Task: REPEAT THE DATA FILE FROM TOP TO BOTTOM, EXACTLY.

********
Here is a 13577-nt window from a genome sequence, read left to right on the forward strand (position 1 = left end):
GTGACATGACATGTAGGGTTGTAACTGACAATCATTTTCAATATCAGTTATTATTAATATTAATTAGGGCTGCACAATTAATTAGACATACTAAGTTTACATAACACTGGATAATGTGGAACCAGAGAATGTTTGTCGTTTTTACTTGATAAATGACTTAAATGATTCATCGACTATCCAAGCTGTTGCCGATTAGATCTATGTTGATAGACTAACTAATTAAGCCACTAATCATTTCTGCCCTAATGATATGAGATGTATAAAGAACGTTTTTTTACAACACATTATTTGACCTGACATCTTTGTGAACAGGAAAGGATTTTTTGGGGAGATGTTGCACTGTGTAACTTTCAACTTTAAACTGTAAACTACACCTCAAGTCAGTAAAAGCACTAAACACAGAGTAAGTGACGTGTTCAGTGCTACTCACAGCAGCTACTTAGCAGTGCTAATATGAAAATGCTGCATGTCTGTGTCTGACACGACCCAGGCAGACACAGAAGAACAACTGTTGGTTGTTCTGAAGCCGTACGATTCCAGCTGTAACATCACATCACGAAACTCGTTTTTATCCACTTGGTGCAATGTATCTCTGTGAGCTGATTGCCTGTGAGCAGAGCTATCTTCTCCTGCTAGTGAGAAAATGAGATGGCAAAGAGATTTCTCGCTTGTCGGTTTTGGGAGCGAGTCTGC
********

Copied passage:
Here is a 13577-nt window from a genome sequence, read left to right on the forward strand (position 1 = left end):
GTGACATGACATGTAGGGTTGTAACTGACAATCATTTTCAATATCAGTTATTATTAATATTAATTAGGGCTGCACAATTAATTAGACATACTAAGTTTACATAACACTGGATAATGTGGAACCAGAGAATGTTTGTCGTTTTTACTTGATAAATGACTTAAATGATTCATCGACTATCCAAGCTGTTGCCGATTAGATCTATGTTGATAGACTAACTAATTAAGCCACTAATCATTTCTGCCCTAATGATATGAGATGTATAAAGAACGTTTTTTTACAACACATTATTTGACCTGACATCTTTGTGAACAGGAAAGGATTTTTTGGGGAGATGTTGCACTGTGTAACTTTCAACTTTAAACTGTAAACTACACCTCAAGTCAGTAAAAGCACTAAACACAGAGTAAGTGACGTGTTCAGTGCTACTCACAGCAGCTACTTAGCAGTGCTAATATGAAAATGCTGCATGTCTGTGTCTGACACGACCCAGGCAGACACAGAAGAACAACTGTTGGTTGTTCTGAAGCCGTACGATTCCAGCTGTAACATCACATCACGAAACTCGTTTTTATCCACTTGGTGCAATGTATCTCTGTGAGCTGATTGCCTGTGAGCAGAGCTATCTTCTCCTGCTAGTGAGAAAATGAGATGGCAAAGAGATTTCTCGCTTGTCGGTTTTGGGAGCGAGTCTGC